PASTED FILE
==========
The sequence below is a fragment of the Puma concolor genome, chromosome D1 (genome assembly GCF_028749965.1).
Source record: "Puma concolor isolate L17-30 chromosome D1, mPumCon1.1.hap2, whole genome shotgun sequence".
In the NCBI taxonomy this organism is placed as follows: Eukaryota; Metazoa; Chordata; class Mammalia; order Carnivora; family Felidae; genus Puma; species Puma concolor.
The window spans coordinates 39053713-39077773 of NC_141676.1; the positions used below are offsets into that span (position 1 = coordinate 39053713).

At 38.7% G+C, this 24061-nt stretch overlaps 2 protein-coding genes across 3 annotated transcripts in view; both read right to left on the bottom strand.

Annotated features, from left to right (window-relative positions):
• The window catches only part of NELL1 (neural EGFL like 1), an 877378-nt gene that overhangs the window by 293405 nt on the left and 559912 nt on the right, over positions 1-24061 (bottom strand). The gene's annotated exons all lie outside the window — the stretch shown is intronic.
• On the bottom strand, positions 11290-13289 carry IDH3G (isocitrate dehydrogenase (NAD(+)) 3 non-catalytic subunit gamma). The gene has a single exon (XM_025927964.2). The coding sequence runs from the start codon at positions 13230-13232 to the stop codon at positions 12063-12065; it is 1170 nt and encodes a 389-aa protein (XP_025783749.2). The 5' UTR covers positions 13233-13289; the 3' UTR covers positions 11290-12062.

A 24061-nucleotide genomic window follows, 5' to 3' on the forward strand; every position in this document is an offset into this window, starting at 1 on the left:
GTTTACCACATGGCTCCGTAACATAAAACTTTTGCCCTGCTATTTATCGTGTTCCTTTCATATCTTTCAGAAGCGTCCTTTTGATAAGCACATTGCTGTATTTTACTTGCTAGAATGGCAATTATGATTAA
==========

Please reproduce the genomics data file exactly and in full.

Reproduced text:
The sequence below is a fragment of the Puma concolor genome, chromosome D1 (genome assembly GCF_028749965.1).
Source record: "Puma concolor isolate L17-30 chromosome D1, mPumCon1.1.hap2, whole genome shotgun sequence".
In the NCBI taxonomy this organism is placed as follows: Eukaryota; Metazoa; Chordata; class Mammalia; order Carnivora; family Felidae; genus Puma; species Puma concolor.
The window spans coordinates 39053713-39077773 of NC_141676.1; the positions used below are offsets into that span (position 1 = coordinate 39053713).

At 38.7% G+C, this 24061-nt stretch overlaps 2 protein-coding genes across 3 annotated transcripts in view; both read right to left on the bottom strand.

Annotated features, from left to right (window-relative positions):
• The window catches only part of NELL1 (neural EGFL like 1), an 877378-nt gene that overhangs the window by 293405 nt on the left and 559912 nt on the right, over positions 1-24061 (bottom strand). The gene's annotated exons all lie outside the window — the stretch shown is intronic.
• On the bottom strand, positions 11290-13289 carry IDH3G (isocitrate dehydrogenase (NAD(+)) 3 non-catalytic subunit gamma). The gene has a single exon (XM_025927964.2). The coding sequence runs from the start codon at positions 13230-13232 to the stop codon at positions 12063-12065; it is 1170 nt and encodes a 389-aa protein (XP_025783749.2). The 5' UTR covers positions 13233-13289; the 3' UTR covers positions 11290-12062.

A 24061-nucleotide genomic window follows, 5' to 3' on the forward strand; every position in this document is an offset into this window, starting at 1 on the left:
GTTTACCACATGGCTCCGTAACATAAAACTTTTGCCCTGCTATTTATCGTGTTCCTTTCATATCTTTCAGAAGCGTCCTTTTGATAAGCACATTGCTGTATTTTACTTGCTAGAATGGCAATTATGATTAA